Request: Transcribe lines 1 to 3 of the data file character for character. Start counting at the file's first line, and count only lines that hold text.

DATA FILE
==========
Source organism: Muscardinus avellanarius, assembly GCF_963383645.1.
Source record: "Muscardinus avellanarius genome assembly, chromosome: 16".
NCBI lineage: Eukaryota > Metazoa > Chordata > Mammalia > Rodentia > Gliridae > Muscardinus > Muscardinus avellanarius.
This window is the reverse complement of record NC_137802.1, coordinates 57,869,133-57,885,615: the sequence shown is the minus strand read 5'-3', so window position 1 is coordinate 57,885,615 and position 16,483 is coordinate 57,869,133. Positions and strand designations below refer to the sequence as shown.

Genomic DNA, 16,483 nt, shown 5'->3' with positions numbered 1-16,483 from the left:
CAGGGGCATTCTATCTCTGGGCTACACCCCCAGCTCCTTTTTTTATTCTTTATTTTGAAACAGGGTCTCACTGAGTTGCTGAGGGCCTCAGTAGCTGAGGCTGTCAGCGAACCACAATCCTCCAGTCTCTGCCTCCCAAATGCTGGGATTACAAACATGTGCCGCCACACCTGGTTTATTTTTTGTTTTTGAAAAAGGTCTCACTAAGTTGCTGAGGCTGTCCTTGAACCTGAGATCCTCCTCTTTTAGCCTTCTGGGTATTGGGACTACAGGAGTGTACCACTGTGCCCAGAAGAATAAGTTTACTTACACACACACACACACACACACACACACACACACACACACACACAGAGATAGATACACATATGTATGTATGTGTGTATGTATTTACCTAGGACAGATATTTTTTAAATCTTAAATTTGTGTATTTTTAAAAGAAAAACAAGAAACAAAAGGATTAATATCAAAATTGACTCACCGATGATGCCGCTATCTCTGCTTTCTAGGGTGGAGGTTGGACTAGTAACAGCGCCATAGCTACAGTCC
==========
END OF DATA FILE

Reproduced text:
Source organism: Muscardinus avellanarius, assembly GCF_963383645.1.
Source record: "Muscardinus avellanarius genome assembly, chromosome: 16".
NCBI lineage: Eukaryota > Metazoa > Chordata > Mammalia > Rodentia > Gliridae > Muscardinus > Muscardinus avellanarius.